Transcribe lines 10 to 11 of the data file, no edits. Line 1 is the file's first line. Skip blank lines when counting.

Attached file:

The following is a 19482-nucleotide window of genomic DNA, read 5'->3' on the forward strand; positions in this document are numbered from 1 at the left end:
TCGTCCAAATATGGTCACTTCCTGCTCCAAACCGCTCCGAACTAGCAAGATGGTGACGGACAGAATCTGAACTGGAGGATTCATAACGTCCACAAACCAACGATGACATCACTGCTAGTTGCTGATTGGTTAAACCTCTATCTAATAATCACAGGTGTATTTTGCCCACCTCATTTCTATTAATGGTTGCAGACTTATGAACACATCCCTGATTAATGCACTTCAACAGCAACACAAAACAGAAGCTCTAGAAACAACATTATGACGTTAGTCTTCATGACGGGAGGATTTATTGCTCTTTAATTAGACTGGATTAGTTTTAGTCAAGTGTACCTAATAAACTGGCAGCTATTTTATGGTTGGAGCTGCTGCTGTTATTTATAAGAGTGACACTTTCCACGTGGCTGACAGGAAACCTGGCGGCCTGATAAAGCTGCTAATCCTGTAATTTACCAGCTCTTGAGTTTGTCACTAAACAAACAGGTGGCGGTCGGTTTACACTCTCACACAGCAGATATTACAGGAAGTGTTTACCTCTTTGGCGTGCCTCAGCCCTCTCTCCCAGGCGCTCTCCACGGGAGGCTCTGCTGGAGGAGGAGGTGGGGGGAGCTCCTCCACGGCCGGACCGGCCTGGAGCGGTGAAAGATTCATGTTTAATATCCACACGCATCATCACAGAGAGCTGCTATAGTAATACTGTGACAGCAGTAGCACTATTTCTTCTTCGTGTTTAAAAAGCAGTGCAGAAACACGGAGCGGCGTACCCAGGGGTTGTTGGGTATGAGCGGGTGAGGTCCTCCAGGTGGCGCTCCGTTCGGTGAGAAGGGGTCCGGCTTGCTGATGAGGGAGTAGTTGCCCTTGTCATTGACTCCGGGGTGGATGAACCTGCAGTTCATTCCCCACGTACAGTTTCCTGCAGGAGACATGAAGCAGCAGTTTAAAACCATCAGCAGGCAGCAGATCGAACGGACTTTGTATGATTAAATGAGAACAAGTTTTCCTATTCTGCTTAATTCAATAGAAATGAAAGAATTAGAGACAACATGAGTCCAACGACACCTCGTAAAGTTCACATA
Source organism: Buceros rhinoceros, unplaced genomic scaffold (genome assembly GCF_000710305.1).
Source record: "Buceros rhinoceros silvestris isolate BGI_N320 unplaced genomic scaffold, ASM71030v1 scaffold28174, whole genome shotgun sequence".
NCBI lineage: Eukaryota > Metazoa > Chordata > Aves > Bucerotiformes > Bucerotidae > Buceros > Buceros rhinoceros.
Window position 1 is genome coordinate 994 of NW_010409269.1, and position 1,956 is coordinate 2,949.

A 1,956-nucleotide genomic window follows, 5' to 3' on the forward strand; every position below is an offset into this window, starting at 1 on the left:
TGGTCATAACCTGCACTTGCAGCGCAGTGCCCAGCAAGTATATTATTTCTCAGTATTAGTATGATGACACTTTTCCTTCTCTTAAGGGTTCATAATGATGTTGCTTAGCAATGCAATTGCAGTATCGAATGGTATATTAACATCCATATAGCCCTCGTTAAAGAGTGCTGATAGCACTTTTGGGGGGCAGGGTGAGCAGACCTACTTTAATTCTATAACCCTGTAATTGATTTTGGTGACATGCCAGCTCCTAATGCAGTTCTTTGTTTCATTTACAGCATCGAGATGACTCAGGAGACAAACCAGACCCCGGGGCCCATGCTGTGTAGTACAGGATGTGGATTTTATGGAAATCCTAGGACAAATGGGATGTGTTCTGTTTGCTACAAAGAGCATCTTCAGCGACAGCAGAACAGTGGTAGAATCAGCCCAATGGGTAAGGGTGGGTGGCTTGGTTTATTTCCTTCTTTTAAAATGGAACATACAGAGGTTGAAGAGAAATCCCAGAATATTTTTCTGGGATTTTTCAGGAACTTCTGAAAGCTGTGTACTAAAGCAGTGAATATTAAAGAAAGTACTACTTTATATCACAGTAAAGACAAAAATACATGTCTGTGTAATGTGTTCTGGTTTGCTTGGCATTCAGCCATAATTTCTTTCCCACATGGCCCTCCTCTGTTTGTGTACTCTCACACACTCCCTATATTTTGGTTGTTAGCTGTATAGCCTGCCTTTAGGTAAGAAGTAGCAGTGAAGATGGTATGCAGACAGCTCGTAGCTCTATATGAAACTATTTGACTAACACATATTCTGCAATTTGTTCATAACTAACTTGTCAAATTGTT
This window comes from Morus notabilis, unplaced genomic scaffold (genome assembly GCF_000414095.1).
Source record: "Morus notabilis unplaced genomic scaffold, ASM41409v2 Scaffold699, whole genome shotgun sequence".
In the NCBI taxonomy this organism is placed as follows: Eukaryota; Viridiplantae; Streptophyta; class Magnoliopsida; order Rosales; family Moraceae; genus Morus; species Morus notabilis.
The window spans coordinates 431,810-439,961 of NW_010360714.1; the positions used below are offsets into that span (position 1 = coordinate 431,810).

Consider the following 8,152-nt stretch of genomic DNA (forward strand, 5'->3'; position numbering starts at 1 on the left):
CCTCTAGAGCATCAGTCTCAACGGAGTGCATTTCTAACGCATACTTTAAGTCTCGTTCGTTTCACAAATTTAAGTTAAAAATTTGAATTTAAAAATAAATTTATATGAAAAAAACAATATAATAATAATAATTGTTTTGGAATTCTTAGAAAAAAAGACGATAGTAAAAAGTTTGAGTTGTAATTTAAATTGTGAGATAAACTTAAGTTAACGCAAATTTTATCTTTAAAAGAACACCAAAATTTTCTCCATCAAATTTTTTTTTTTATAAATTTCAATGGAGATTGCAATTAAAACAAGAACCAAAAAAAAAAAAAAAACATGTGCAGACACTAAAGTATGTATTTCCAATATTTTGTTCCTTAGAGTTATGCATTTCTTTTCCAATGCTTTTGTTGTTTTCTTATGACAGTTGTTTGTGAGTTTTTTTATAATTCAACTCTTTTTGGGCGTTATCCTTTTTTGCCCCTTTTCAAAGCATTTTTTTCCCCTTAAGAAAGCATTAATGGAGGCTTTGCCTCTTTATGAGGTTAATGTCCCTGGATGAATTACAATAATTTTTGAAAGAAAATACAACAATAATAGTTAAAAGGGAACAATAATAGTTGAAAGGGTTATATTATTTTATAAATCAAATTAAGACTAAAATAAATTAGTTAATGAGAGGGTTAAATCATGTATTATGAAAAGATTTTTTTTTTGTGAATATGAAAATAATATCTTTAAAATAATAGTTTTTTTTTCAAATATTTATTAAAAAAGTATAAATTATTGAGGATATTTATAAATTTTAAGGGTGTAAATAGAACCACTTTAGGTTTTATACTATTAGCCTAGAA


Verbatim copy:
Source record: "Morus notabilis unplaced genomic scaffold, ASM41409v2 Scaffold699, whole genome shotgun sequence".
In the NCBI taxonomy this organism is placed as follows: Eukaryota; Viridiplantae; Streptophyta; class Magnoliopsida; order Rosales; family Moraceae; genus Morus; species Morus notabilis.